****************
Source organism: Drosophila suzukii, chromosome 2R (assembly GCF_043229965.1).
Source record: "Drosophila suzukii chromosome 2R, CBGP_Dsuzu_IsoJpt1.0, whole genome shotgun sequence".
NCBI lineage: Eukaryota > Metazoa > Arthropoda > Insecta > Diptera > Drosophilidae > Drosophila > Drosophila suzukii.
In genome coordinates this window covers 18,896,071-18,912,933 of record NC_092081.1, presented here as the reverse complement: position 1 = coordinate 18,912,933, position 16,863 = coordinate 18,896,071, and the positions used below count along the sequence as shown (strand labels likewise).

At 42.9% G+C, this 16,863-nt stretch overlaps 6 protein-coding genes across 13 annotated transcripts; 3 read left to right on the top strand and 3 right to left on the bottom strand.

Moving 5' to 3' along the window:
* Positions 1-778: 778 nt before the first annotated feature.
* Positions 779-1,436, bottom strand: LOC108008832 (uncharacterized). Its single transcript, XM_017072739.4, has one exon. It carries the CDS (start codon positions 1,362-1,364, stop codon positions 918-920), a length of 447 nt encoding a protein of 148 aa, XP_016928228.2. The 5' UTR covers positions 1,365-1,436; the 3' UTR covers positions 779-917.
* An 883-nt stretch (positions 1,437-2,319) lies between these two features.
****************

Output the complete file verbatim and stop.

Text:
Source organism: Drosophila suzukii, chromosome 2R (assembly GCF_043229965.1).
Source record: "Drosophila suzukii chromosome 2R, CBGP_Dsuzu_IsoJpt1.0, whole genome shotgun sequence".
NCBI lineage: Eukaryota > Metazoa > Arthropoda > Insecta > Diptera > Drosophilidae > Drosophila > Drosophila suzukii.
In genome coordinates this window covers 18,896,071-18,912,933 of record NC_092081.1, presented here as the reverse complement: position 1 = coordinate 18,912,933, position 16,863 = coordinate 18,896,071, and the positions used below count along the sequence as shown (strand labels likewise).

At 42.9% G+C, this 16,863-nt stretch overlaps 6 protein-coding genes across 13 annotated transcripts; 3 read left to right on the top strand and 3 right to left on the bottom strand.

Moving 5' to 3' along the window:
* Positions 1-778: 778 nt before the first annotated feature.
* Positions 779-1,436, bottom strand: LOC108008832 (uncharacterized). Its single transcript, XM_017072739.4, has one exon. It carries the CDS (start codon positions 1,362-1,364, stop codon positions 918-920), a length of 447 nt encoding a protein of 148 aa, XP_016928228.2. The 5' UTR covers positions 1,365-1,436; the 3' UTR covers positions 779-917.
* An 883-nt stretch (positions 1,437-2,319) lies between these two features.